Can this be restored?

What is ‘restoration’?

In this context, ‘leather restoration’ refers to cosmetic leather repairs and new colour coatings. It’s all about repairing damage, slowing further breakdown and getting your leather looking great again.

Whilst we refer to sofas, the same information applies to leather upholstery in other applications such as cars and boats as well as on handbags and apparel.

Reasons for restoring vary, as do results.

- Sentimental value

- Minimising consumption for the sake of the planet

- Afforability of new furniture/upholstery

- The time isn't right for new

- Conserving vintage and valuable pieces

- New retail offerings may not compare well in terms of quality and durability

- A lack of appealing styles in stores

There are many good reasons to repair and maintain leather before even considering throwing it out.

Don't throw it out, repair & refinish it

Lots of typical leather mishaps can be improved with some timely repair and recolour work. In fact, your enjoyment and the lifespan of your leather can be significantly extended as a result of coatings maintenance.

Let's review some examples of the type of problems that can be restored to deliver pleasing results.

- Delamination (flaking of original coatings)

- Colour wear, scuffs and scratches

- Indelible stains

- Detailing (deep clean and condition)

- Colour change

- Tears (especially in non-load bearing areas)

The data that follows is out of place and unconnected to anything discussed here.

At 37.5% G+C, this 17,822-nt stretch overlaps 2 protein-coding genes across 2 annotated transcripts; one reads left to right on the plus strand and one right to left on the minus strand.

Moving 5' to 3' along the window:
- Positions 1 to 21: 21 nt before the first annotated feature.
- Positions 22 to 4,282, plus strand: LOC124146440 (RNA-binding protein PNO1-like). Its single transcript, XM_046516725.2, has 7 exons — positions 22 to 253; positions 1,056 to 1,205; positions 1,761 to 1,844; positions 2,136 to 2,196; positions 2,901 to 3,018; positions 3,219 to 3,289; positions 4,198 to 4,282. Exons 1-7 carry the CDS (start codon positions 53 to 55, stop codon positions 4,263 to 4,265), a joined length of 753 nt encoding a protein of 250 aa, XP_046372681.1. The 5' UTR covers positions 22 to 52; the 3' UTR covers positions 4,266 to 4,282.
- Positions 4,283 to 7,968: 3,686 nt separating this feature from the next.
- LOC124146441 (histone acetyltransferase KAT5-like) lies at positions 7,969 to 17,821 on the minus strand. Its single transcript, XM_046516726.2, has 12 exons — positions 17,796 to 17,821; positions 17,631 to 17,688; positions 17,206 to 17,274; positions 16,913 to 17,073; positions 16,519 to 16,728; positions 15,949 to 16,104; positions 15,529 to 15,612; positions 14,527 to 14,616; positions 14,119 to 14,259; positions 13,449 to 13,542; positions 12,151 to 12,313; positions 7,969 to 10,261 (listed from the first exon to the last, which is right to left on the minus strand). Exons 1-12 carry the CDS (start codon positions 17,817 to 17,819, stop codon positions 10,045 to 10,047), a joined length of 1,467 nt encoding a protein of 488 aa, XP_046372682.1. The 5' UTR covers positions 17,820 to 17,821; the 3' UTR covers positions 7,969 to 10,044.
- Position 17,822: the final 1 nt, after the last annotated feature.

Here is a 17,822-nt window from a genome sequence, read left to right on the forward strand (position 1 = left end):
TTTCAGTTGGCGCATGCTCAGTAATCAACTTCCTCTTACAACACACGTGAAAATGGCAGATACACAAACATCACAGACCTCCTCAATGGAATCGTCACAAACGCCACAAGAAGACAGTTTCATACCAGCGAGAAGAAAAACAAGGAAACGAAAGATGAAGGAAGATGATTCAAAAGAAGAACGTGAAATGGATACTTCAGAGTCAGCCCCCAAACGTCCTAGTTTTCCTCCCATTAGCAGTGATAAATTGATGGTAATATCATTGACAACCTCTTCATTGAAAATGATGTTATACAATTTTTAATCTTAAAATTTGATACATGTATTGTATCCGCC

- Pet damage

- UV fading

- Oily areas. Small or mildly affected oily areas can usually be sucessfully refinished

- Old & valuable pieces can be restored to help to protect and preserve rare pieces for years to come

- Peeling man-made leathers. Early intervention can slow degradation

Successful repairs: Before & After examples

Before: Delamination

‘Delamination’ describes the breakdown and flaking of original coatings. It typically feels rough to touch. The leather can be seen in places where there are no longer any colour coatings. The cuticle of the leather may be open and fibrous. Varying degrees of delamination can occur. Typically delamination occurs on areas exposed to body oil and perspiration. Look for a Repair & Recolour Kit

After: Smoothed & refinished

With thorough surface prep, delaminated leather can usually be successfully recoated using a Repair & Recolour Kit. Leather Binder and Filler can be used to stabilise and smooth an open and fibrous surface before doing colour work.

Before: Old & Valuable

This iconic 1970’s Anfibio sofa bed by Alessandro Becchi was stained, colour-worn, dry and cracked. The quality, plus the designer and historical value of the piece made it ideal for restoration. It was decide to replicate the original colour.

AFTER: A new lease on life

New coatings provide protection to leather. A Repair & Recolour Kit was used to refinish this piece.


After years of use, colour coatings can wear in hight traffic zones. Soiling can embed into the coatings making the colour and finish look drab.

After: Refinished with new coatings

The leather was refinished using a Repair & Recolour Kit. The kit includes a full refinishing system that replicates the coatings that were applied to the pigmented leather when it was manufactured. As the leather is older, the durability may not be as long as the original finish but it's valuable to have the ability to recoat leather so that it looks great throughout the years.